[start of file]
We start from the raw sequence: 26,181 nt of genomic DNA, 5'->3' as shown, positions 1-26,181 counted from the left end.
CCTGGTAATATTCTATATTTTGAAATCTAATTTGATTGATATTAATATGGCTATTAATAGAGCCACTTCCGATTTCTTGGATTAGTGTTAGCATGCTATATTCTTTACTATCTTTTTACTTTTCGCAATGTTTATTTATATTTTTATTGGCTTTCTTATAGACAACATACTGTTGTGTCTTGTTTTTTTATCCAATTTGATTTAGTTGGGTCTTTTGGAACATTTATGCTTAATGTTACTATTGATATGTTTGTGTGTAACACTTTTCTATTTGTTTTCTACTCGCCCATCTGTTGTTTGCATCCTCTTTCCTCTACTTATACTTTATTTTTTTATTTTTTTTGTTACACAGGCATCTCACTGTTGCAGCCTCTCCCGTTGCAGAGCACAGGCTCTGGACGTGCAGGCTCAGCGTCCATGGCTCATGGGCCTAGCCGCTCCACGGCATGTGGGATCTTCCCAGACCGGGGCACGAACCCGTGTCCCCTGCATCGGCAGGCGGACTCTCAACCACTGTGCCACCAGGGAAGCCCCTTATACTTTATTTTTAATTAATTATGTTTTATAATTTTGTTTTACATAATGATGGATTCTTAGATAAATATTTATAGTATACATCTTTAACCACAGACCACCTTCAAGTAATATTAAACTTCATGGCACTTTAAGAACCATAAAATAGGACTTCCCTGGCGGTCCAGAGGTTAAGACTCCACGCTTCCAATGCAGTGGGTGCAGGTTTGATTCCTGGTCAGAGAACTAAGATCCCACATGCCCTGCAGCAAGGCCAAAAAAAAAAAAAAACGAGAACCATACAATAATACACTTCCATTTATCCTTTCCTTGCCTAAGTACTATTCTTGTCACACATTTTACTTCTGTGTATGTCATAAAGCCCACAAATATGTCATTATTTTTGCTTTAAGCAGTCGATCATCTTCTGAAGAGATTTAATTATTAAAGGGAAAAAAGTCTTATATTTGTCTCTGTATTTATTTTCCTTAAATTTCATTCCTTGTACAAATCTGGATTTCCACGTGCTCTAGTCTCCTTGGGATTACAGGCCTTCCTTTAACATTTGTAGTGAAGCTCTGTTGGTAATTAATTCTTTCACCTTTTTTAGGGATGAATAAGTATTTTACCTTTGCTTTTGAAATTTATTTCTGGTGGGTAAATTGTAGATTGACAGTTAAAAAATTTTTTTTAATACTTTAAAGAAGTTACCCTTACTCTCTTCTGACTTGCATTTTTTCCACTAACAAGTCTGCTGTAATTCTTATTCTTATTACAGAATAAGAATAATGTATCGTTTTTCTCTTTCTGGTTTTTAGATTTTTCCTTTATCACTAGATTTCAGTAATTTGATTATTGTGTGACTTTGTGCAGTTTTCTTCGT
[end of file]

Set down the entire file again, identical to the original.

We start from the raw sequence: 26,181 nt of genomic DNA, 5'->3' as shown, positions 1-26,181 counted from the left end.
CCTGGTAATATTCTATATTTTGAAATCTAATTTGATTGATATTAATATGGCTATTAATAGAGCCACTTCCGATTTCTTGGATTAGTGTTAGCATGCTATATTCTTTACTATCTTTTTACTTTTCGCAATGTTTATTTATATTTTTATTGGCTTTCTTATAGACAACATACTGTTGTGTCTTGTTTTTTTATCCAATTTGATTTAGTTGGGTCTTTTGGAACATTTATGCTTAATGTTACTATTGATATGTTTGTGTGTAACACTTTTCTATTTGTTTTCTACTCGCCCATCTGTTGTTTGCATCCTCTTTCCTCTACTTATACTTTATTTTTTTATTTTTTTTGTTACACAGGCATCTCACTGTTGCAGCCTCTCCCGTTGCAGAGCACAGGCTCTGGACGTGCAGGCTCAGCGTCCATGGCTCATGGGCCTAGCCGCTCCACGGCATGTGGGATCTTCCCAGACCGGGGCACGAACCCGTGTCCCCTGCATCGGCAGGCGGACTCTCAACCACTGTGCCACCAGGGAAGCCCCTTATACTTTATTTTTAATTAATTATGTTTTATAATTTTGTTTTACATAATGATGGATTCTTAGATAAATATTTATAGTATACATCTTTAACCACAGACCACCTTCAAGTAATATTAAACTTCATGGCACTTTAAGAACCATAAAATAGGACTTCCCTGGCGGTCCAGAGGTTAAGACTCCACGCTTCCAATGCAGTGGGTGCAGGTTTGATTCCTGGTCAGAGAACTAAGATCCCACATGCCCTGCAGCAAGGCCAAAAAAAAAAAAAAACGAGAACCATACAATAATACACTTCCATTTATCCTTTCCTTGCCTAAGTACTATTCTTGTCACACATTTTACTTCTGTGTATGTCATAAAGCCCACAAATATGTCATTATTTTTGCTTTAAGCAGTCGATCATCTTCTGAAGAGATTTAATTATTAAAGGGAAAAAAGTCTTATATTTGTCTCTGTATTTATTTTCCTTAAATTTCATTCCTTGTACAAATCTGGATTTCCACGTGCTCTAGTCTCCTTGGGATTACAGGCCTTCCTTTAACATTTGTAGTGAAGCTCTGTTGGTAATTAATTCTTTCACCTTTTTTAGGGATGAATAAGTATTTTACCTTTGCTTTTGAAATTTATTTCTGGTGGGTAAATTGTAGATTGACAGTTAAAAAATTTTTTTTAATACTTTAAAGAAGTTACCCTTACTCTCTTCTGACTTGCATTTTTTCCACTAACAAGTCTGCTGTAATTCTTATTCTTATTACAGAATAAGAATAATGTATCGTTTTTCTCTTTCTGGTTTTTAGATTTTTCCTTTATCACTAGATTTCAGTAATTTGATTATTGTGTGACTTTGTGCAGTTTTCTTCGT